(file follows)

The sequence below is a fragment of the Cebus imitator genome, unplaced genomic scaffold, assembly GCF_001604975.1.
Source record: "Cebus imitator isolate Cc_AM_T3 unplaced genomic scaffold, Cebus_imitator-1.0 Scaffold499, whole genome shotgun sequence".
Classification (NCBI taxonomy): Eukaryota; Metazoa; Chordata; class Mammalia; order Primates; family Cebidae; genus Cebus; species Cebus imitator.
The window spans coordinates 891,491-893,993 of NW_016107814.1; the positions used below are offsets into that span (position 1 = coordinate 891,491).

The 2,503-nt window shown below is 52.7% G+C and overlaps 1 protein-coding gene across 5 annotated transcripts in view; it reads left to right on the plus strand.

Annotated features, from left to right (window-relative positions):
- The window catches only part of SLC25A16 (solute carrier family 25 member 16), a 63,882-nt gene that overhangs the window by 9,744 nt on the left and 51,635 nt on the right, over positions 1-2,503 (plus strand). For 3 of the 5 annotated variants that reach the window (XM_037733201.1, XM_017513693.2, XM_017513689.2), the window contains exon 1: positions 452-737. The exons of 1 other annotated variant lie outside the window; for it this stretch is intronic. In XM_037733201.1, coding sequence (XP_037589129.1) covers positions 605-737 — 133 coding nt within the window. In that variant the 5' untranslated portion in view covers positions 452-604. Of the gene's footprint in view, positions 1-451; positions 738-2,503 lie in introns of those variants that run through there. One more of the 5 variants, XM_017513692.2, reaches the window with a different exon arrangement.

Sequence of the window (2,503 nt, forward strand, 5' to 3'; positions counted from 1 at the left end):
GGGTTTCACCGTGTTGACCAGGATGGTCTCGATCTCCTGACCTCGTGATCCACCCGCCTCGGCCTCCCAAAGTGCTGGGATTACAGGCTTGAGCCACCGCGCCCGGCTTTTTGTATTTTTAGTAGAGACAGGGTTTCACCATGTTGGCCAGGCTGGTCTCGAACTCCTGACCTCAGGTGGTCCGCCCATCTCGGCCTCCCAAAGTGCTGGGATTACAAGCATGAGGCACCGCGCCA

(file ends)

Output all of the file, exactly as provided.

The sequence below is a fragment of the Cebus imitator genome, unplaced genomic scaffold, assembly GCF_001604975.1.
Source record: "Cebus imitator isolate Cc_AM_T3 unplaced genomic scaffold, Cebus_imitator-1.0 Scaffold499, whole genome shotgun sequence".
Classification (NCBI taxonomy): Eukaryota; Metazoa; Chordata; class Mammalia; order Primates; family Cebidae; genus Cebus; species Cebus imitator.
The window spans coordinates 891,491-893,993 of NW_016107814.1; the positions used below are offsets into that span (position 1 = coordinate 891,491).

The 2,503-nt window shown below is 52.7% G+C and overlaps 1 protein-coding gene across 5 annotated transcripts in view; it reads left to right on the plus strand.

Annotated features, from left to right (window-relative positions):
- The window catches only part of SLC25A16 (solute carrier family 25 member 16), a 63,882-nt gene that overhangs the window by 9,744 nt on the left and 51,635 nt on the right, over positions 1-2,503 (plus strand). For 3 of the 5 annotated variants that reach the window (XM_037733201.1, XM_017513693.2, XM_017513689.2), the window contains exon 1: positions 452-737. The exons of 1 other annotated variant lie outside the window; for it this stretch is intronic. In XM_037733201.1, coding sequence (XP_037589129.1) covers positions 605-737 — 133 coding nt within the window. In that variant the 5' untranslated portion in view covers positions 452-604. Of the gene's footprint in view, positions 1-451; positions 738-2,503 lie in introns of those variants that run through there. One more of the 5 variants, XM_017513692.2, reaches the window with a different exon arrangement.

Sequence of the window (2,503 nt, forward strand, 5' to 3'; positions counted from 1 at the left end):
GGGTTTCACCGTGTTGACCAGGATGGTCTCGATCTCCTGACCTCGTGATCCACCCGCCTCGGCCTCCCAAAGTGCTGGGATTACAGGCTTGAGCCACCGCGCCCGGCTTTTTGTATTTTTAGTAGAGACAGGGTTTCACCATGTTGGCCAGGCTGGTCTCGAACTCCTGACCTCAGGTGGTCCGCCCATCTCGGCCTCCCAAAGTGCTGGGATTACAAGCATGAGGCACCGCGCCA